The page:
This volume, by Giovanni’s son Francesco, is dedicated to the representation of the Pantheon and contains numerous plans, cross-sections, and reconstructions of the temple’s architecture. The “celebre” [famous] Pantheon is highlighted in the title page with its own line. So too is Francesco’s name, printed in all capitals below, where he asserts his authorship as well as his profession as a “Roman architect.”
The first print in the Seconda parte is, however, actually by Giovanni. It is also the first view of the Pantheon in the second volume of the Vedute di Roma. The design of the engravings in the Seconda parte has been recently attributed to Giovanni (Dixon 2004, 65). The arguments presented in the text and the reconstruction of the Pantheon, devoid of modern additions like in the Campus Martius, seem to indicate Giovanni’s hand in the main conception and content of the work. Giovanni had in fact planned to author an entire volume on the Pantheon, but it was never published (Yerkes, Dixon 2004). It is quite possible that these prints, engraved by Francesco, are in fact based on Giovanni’s drawings.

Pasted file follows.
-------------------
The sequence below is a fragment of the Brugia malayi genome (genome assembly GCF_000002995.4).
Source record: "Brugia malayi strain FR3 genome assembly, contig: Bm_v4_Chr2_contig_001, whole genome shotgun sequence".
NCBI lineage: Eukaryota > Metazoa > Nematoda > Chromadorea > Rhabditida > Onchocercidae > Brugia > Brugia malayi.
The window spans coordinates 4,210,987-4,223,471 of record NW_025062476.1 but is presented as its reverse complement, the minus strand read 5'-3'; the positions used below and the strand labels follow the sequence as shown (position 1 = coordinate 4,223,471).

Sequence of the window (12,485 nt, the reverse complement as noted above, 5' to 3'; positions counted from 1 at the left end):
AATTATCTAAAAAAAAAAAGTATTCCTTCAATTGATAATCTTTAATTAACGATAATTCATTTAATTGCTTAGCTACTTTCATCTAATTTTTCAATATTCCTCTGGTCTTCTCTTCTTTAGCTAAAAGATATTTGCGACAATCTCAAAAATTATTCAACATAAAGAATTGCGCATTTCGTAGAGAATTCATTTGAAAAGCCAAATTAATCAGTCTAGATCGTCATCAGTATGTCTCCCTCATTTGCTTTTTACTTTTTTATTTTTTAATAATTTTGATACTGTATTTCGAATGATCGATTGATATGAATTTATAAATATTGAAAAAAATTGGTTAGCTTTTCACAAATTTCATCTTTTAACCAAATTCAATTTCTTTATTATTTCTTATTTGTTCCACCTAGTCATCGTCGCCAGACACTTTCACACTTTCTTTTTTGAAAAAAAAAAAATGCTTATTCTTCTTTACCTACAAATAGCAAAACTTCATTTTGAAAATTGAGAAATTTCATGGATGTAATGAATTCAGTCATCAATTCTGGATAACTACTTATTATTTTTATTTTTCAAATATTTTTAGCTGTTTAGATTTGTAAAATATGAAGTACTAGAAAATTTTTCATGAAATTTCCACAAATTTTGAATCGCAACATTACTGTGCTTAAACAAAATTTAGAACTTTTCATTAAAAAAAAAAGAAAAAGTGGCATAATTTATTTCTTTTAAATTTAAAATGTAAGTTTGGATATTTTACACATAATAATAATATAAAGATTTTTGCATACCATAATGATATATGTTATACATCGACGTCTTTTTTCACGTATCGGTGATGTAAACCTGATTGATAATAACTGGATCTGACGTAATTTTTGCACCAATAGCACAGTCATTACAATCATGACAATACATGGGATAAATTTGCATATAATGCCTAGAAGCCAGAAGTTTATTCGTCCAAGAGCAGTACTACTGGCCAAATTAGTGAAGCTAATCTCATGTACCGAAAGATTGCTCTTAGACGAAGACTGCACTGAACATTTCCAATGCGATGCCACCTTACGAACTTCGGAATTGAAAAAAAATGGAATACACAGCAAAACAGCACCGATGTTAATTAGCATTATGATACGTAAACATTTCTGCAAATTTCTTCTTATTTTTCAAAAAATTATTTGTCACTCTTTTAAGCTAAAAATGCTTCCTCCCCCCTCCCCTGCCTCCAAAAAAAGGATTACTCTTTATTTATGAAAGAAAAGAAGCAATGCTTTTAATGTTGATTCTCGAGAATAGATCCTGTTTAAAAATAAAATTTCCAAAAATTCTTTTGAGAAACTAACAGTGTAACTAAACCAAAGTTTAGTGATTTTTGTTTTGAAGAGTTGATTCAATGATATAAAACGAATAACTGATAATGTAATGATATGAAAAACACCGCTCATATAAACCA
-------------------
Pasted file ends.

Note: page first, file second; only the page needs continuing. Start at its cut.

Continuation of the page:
Strategically pairing these views of the Pantheon links not only the two artists but also the two volumes (Seconda parte and Vedute di Roma), perhaps in order to make them more commercially appealing for collectors or buyers. In the Opere, the Views of Rome were conceived as a part of a complete collection. In other words, they are appealing to audiences as a collectable set (Yerkes & Minor, 177-199) by virtue of its completeness across volumes rather than as the individual prints that were initially marketed to grand tourists. The arrangement of the Opere suggests aspects of the commercial reception of Piranesi’s works in the nineteenth century.